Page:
Castro has allowed San Antonio to be a testing ground for socialist policies. The pre-K program is one example. That won the popular vote by a slim margin in November. In the State of the Union Address, Obama proposed a similar plan on a national scale. 

Castro also opposes several state-level immigration and border security bills. He opposes Sen. Rubio's proposed plan. In fact, Castro opposes anything short of an unsecured border and automatic citizenship. He pleas that San Antonio's education and employment ratings suffer under the current (yet not adequately enforced) immigration laws. Why? Because fear of deportation or prosecution for fraud and identity theft cause illegals to pull their kids out of schools they should not be attending in the first place. Because that same fear causes illegal workers to fail to show to work. New bills in the Texas Legislature will probably make Castro's head explode, since they mirror Arizona's SB-1070, which Castro rather vocally opposed.

This trend should come as no surprise when one recalls that Julian Castro was a keynote speaker at the Democratic National Convention that nominated Obama for his second term. If one recalls an earlier DNC while Bush was still in office, a young Senator from the state of Illinois made the keynote address. The next presidential race, he was the leading candidate. This indicates that the socialist caucus of the DNC has big plans for Julian Castro.  

Those plans may include a run at Texas' other US Senate seat. They could also include a bid for the DNC nomination for the 2016 ballot.

 While The Shark Tank did an analysis of possible a possible Rubio versus Castro race, I'd like to explore possible races involving the two Texans. (Javier's analysis is wonderful and worth the time to read).

Cruz may have presidential aspirations in the future. Looking at his character and record thus far, he could make a good president. But Cruz would do better to stay active and vocal in the Senate for at least his full elected term, which would end in 2018, two years after the next presidential election cycle. Given his dedication to the job we hired him to do, he does not seem like a man who would shirk those responsibilities in order to run for president while still in his first term like our current president did. Cruz has more decorum than that. 

Still, if it were to happen, how well would Cruz do against Castro? It would be a tight race. Castro would capitalize on the Obama administration's severe encroachments of socialism. By that time, more Americans will have gotten used to the policies Obama enacted. Like Truman after FDR, Castro would have an edge, especially among those enslaved by government handouts. However, Castro's one failing point would be in confidently claiming the Hispanic/Latino demographic. The race at that point would come down to foundational ideologies and their abilities to sell them to the public. Both have done so in recent years. Cruz proved his grass-roots appeal in his Senate race, despite having the "establishment GOP" opposing him during the primary against Lt. Gov. Dewhurst.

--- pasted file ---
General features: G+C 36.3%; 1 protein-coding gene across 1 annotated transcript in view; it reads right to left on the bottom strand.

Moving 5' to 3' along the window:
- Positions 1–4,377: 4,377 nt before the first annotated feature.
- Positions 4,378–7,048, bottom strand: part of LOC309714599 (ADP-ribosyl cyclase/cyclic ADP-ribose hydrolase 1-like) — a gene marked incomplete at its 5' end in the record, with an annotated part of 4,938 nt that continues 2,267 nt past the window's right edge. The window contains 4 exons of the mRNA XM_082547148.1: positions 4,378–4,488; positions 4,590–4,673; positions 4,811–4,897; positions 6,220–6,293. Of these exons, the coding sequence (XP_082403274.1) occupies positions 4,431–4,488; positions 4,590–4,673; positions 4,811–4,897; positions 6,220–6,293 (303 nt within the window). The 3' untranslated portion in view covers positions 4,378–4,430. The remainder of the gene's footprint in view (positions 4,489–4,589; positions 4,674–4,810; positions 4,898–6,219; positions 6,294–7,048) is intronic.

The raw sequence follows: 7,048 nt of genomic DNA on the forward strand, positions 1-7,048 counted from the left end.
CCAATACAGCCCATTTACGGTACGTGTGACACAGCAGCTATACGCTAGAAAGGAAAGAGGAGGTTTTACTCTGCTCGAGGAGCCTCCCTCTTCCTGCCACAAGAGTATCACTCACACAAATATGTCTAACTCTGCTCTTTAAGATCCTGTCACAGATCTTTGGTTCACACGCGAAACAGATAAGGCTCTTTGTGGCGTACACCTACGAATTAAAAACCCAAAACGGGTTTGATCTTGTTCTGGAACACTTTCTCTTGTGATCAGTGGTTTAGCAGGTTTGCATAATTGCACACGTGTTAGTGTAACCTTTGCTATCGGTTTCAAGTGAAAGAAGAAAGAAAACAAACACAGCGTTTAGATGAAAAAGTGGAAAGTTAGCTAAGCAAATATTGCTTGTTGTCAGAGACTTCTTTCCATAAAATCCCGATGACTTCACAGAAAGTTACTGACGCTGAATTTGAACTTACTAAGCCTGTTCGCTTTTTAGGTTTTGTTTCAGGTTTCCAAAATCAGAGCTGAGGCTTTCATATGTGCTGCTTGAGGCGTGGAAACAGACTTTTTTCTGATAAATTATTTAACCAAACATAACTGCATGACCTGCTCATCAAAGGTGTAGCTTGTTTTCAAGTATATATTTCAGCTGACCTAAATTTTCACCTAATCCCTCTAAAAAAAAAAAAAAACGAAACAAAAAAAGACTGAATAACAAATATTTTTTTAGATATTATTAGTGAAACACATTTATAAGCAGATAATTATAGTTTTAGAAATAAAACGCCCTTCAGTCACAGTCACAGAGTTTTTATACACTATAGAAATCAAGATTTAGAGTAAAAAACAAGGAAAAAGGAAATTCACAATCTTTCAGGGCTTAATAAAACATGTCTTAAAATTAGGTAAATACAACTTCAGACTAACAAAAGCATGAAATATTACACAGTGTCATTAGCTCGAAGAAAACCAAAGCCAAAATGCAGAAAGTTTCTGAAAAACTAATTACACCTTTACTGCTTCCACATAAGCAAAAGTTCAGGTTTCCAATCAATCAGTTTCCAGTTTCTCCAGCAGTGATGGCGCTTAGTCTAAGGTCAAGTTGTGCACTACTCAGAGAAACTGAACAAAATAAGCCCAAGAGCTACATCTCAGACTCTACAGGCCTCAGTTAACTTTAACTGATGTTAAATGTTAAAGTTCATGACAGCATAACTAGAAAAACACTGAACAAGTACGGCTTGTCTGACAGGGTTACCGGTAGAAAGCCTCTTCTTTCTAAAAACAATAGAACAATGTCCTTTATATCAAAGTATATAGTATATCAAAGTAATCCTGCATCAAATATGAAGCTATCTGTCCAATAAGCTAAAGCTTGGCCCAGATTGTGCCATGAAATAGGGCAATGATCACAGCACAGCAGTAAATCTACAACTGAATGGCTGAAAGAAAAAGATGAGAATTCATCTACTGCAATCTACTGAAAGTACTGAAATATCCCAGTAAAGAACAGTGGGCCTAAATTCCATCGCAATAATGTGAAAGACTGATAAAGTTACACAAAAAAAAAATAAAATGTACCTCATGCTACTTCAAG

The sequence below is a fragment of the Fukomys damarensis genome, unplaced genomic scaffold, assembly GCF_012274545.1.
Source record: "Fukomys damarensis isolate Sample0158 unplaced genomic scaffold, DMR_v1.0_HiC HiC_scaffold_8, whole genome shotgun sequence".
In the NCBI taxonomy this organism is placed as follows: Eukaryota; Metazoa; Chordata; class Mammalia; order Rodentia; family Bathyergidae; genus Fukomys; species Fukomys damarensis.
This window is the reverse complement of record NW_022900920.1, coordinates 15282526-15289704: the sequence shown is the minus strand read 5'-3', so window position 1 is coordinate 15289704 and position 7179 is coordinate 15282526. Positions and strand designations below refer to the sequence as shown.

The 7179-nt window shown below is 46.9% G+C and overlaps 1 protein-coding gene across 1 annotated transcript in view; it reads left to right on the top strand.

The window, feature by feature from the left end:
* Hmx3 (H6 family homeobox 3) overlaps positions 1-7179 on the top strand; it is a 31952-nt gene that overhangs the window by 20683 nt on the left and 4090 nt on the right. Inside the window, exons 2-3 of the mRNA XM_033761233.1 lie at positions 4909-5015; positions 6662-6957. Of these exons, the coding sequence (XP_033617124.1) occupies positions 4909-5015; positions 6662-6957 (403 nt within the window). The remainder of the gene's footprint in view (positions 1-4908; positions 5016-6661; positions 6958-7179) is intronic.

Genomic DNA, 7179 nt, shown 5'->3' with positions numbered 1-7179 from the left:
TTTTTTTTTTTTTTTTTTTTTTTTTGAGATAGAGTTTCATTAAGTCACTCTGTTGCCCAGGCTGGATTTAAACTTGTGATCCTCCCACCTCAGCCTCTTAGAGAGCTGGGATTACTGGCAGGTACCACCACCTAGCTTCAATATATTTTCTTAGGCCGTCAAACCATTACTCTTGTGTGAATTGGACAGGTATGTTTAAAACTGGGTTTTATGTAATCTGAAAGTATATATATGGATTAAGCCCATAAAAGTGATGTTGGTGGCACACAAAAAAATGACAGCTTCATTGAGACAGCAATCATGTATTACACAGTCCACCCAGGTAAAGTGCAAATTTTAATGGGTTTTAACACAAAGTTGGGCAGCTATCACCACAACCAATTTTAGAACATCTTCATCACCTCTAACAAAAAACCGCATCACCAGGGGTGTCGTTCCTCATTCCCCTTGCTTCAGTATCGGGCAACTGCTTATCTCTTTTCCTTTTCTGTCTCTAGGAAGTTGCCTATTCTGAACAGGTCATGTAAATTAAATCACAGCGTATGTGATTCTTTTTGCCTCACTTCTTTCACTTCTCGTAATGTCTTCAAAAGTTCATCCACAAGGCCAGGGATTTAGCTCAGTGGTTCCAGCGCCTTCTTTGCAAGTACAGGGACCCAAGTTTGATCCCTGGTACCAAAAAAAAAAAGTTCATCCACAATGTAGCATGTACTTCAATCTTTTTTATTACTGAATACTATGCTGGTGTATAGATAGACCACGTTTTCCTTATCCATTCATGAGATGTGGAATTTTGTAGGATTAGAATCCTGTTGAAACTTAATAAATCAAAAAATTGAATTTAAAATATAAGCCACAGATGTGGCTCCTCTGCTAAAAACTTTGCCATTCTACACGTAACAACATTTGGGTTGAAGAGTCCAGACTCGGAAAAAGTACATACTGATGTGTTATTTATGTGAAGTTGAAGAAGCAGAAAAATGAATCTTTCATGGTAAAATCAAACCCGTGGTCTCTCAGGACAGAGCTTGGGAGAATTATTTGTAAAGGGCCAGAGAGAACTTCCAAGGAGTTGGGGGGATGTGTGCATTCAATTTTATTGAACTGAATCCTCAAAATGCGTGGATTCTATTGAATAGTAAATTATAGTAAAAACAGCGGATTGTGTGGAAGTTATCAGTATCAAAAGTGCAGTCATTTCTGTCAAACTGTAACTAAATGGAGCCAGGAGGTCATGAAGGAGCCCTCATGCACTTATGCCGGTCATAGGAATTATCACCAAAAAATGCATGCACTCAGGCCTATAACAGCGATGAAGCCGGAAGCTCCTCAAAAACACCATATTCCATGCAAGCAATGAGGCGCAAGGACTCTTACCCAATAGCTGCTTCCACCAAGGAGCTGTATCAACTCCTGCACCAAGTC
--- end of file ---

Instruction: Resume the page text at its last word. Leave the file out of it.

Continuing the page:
Cruz would have a better edge against either of the Castro Twins if they challenged him for his Senate seat in 2018. Again, it would be a close race. The Castros could feasibly lock up both Joaquim's 20th CD and Sheila Jackson-Lee's socialist stronghold down in Houston. But Cruz would have a stronger backing throughout the state, especially in Ron Paul's former congressional district. 

Where the races would become interesting is in the Vice Presidential arena. If Castro were the VP running mate to Hilary Clinton, he could do well riding her coat tails. Hilary does well in polling and exploratory surveys against many leading Republican hopefuls. But Hilary may not do as well against firebrand Rand Paul. Rand having either Cruz or Rubio for a running mate would cancel Hilary's claim to the Hispanic/Latino demographic. She would have to face scrutiny on many subjects to include her handling of the Benghazi attacks and her failed handling of the so-called "Arab Spring". So her foreign policy would stack against her. She and Rand could form a fight we have not seen since Bush v Gore or Lincoln v Douglas. 

In both those tickets, the VP choice would end up a major selling point. This is where Castro has little pull. The VP's primary job is to preside over the Senate. Both Rubio and Cruz have experience in the Senate that Castro lacks. Rubio and Castro have had experience with treaties and foreign policy, since major actions of that sort require Senate ratification in order to become adopted. Again, Castro has no real foreign relations or policy experience, except, maybe, sipping mojitos with tyrants such as Fidel Castro, Raul Castro, and Hugo Chavez.

Regardless, the 2016 presidential race and the 2018 mid-term election that would include Cruz's Senate seat are still quite a ways off. We need to keep our eyes on 2014 and watch what all of the above attempt to accomplish between now and then.